Translation or copywriting

Translator or Copywriter: Which Do You Need?

You’ve decided you want to create a website, blog or marvellous content in a foreign language to tap into a new market. Brilliant.

Now you’re looking for the perfect professional to help you out, and you’re pretty sure you’ve got two options:

  1. Get your existing texts translated into your new target language by a professional translator.
  2. Have new texts (aka copy) written from scratch by a professional copywriter.

But you aren’t sure which is the right way to go about it.

You don’t know whether working with a translator or copywriter would be best from a financial point of view. And you don’t know which would make the most sense for your specific target audience.

After all, if you’re trying to crack a new market you need to be sure your new copy in the relevant language hits the mark. You don’t want to cut corners.

It’s decision that might seem insignificant on the face of it, but could actually have a massive impact on your success.

To help you decide, I’ve explained a little bit about what translators and copywriters actually do, and under what circumstances you might want to go with one or the other.

When is a translator your best option?

A translator will be your best friend when you need to communicate certain information clearly and fluently in another language.

You already have all the texts you need ready to go, and you’re looking for a native linguist to transform them into perfect English, Czech, Thai… whatever it may be.

A professional translator will aim to produce a text that’s as close as possible to the original in both form and content, whilst also making sure that the translation reads beautifully in the target language, serves its purpose and sounds natural to the ear of a native speaker.

Translation may well work out cheaper than copywriting, depending on your project, as it’s generally charged for by the word. But don’t be tempted to just opt for the cheapest translator you can find.

As with anything in life, if you want quality results that will impress your readers, customers, visitors or investors then you need to be prepared to pay fair rates for an expereinced professional.

When is a copywriter a better option?

Getting your copy written from scratch for a new target market is often a good idea when you’re dealing with creative texts that could make or break a marketing campaign.

After all, if you’re investing in opening up a new market, you need to be sure that your copy will really speak to your new audience and give you the results you’re hoping for. What will sell to one culture probably won’t sell to another.

Working with a copywriter means you can brief them about your business, your product and your target audience, and they can produce persuasive marketing copy accordingly. They’ll be unconstrained by the ties of any existing texts written with a totally different culture in mind.

This may be a more expensive option than translation, but remember, this is an investment.

With a translator, you pay them to effectively communicate your existing message into a new language (which is a hard-earned, specialist skill that you should expect to pay fair rates for).

But a copywriter is starting from scratch and producing targeted, tailored results, which is often more time-consuming.

Copywriters normally charge a project fee or a day rate, but will sometimes charge by the hour.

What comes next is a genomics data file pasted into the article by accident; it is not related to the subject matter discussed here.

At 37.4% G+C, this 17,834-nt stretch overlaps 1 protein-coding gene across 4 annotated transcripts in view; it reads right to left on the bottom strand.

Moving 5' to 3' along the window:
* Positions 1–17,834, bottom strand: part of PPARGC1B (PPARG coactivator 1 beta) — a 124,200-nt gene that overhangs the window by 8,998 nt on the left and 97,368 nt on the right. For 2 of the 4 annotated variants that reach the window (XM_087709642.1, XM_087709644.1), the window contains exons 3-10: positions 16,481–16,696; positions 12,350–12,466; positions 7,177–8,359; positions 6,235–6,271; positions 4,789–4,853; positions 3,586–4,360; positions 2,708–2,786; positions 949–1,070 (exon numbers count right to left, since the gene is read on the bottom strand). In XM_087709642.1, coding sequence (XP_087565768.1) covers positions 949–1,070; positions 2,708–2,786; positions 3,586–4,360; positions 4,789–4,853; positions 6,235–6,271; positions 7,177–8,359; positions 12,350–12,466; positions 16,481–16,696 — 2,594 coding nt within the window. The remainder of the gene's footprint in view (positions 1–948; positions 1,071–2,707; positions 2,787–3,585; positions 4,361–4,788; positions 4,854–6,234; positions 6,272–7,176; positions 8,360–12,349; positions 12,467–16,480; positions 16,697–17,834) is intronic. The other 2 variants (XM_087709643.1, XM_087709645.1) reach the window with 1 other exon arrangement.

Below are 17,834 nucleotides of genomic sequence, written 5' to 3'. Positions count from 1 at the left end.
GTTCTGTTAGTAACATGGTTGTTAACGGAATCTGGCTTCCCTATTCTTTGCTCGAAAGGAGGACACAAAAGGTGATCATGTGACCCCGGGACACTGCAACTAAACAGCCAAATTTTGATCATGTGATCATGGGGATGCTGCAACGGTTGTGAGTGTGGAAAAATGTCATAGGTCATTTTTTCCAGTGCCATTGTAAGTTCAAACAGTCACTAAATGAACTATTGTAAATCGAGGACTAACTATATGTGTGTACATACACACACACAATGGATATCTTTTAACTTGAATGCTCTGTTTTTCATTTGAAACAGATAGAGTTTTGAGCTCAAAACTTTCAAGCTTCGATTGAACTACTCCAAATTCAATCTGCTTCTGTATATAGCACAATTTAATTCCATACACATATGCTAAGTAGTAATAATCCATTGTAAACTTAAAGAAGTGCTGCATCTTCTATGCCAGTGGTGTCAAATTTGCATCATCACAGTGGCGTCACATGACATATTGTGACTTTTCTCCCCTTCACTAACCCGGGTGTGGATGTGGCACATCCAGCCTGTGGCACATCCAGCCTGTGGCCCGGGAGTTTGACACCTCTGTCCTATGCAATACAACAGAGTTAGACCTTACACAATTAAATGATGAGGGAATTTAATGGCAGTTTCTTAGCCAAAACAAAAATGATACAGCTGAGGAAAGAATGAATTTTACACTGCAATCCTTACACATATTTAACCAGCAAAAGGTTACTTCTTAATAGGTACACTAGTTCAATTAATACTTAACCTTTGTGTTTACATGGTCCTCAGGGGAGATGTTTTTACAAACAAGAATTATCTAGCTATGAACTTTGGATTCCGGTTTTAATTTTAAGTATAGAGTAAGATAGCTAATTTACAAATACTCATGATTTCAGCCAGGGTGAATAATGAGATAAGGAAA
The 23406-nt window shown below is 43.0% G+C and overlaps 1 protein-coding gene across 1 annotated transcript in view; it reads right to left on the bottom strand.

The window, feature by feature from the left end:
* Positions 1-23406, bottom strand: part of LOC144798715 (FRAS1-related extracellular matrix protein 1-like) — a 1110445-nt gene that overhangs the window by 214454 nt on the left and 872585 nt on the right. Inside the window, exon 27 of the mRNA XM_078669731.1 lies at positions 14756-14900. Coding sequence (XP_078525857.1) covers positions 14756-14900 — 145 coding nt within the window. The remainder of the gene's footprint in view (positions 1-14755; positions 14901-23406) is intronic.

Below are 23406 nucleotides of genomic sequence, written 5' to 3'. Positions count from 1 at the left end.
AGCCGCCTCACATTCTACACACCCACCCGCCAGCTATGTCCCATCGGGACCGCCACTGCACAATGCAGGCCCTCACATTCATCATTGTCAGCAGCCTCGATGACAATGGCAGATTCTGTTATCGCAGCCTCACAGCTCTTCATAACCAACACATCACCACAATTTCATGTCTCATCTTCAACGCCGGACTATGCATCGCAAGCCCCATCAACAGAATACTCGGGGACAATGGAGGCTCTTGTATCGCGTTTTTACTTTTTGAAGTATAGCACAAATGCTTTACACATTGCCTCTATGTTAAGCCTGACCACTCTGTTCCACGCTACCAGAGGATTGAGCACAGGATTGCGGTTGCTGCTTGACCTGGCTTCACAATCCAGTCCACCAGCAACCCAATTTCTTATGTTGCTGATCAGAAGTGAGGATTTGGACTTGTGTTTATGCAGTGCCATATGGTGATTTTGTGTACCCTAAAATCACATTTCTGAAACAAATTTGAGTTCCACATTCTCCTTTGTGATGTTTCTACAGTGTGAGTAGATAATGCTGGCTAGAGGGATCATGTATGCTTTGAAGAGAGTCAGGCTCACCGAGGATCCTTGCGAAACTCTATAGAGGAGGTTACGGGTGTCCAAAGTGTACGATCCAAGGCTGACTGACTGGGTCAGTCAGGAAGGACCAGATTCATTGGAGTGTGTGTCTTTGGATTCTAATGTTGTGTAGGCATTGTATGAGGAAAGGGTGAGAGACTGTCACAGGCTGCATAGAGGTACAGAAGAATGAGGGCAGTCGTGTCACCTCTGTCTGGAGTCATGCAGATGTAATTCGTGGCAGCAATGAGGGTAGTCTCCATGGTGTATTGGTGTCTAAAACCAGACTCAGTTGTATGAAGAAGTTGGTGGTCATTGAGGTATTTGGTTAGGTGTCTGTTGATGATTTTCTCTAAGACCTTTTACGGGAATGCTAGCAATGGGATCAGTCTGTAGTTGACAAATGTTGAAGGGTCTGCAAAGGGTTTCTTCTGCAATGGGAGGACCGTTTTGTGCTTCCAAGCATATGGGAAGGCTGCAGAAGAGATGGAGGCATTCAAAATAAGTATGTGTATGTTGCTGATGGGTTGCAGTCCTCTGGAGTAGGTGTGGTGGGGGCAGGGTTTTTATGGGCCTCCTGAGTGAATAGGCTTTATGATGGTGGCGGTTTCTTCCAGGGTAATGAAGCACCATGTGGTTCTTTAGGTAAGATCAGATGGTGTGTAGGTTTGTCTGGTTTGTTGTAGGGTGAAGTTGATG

The middle ground: transcreation

Traditional translation isn’t always enough, especially in the world of marketing. If you want your translated texts to hit the nail on the head you often have to go one step further.

You need to get creative and translate the message and ideas behind the words, rather than just the words themselves. You might need to move further away from the original to make sure the finished product really resonates with its reader.

Translator or copywriter: transcreation

Transcreation is often the perfect solution for marketing texts when you know they just won’t have the same impact if translated word for word, but you don’t want or need to start from scratch with a native copywriter, either.

Most linguists will charge for this by the hour, not the word.

That’s because it can take far longer to do the necessary research and come up with a perfect transcreation for a four-word slogan that will be the centre of an expensive marketing campaign than it would to translate a standard 4,000-word text.

Translator and copywriter: multi-talented freelancers

In case you hadn’t noticed, I’m both a translator and a copywriter. Convenient, right?

Translation and copywriting often go hand in hand because they both rely on an ability to write well in one’s native language.

So, if you’re not quite sure which service is right for you, or you think you could use a mix of both (translating some of your existing content, transcreating a few snippets and getting other parts written from scratch) then someone just like me could be perfect for you.

Another bonus of working with a translator-copywriter is that even if you just want to use their copywriting services, you can communicate with them in the language you’re most comfortable with, or the language that your team uses to communicate.

I, for example, have a few clients that I write original blogs for in English so that they’re fully targeted to a UK audience, but all our communication is in Spanish.

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If you’re looking for a British translator or copywriter (or a mix of the two!) for your sustainable brand, then I’d love to hear all about how I could help you connect with an English-speaking audience.

If it’s a Portuguese or Spanish-speaking audience you’re aiming to target, I can put you in touch with the perfect professional.

And if you have any questions, just shout!

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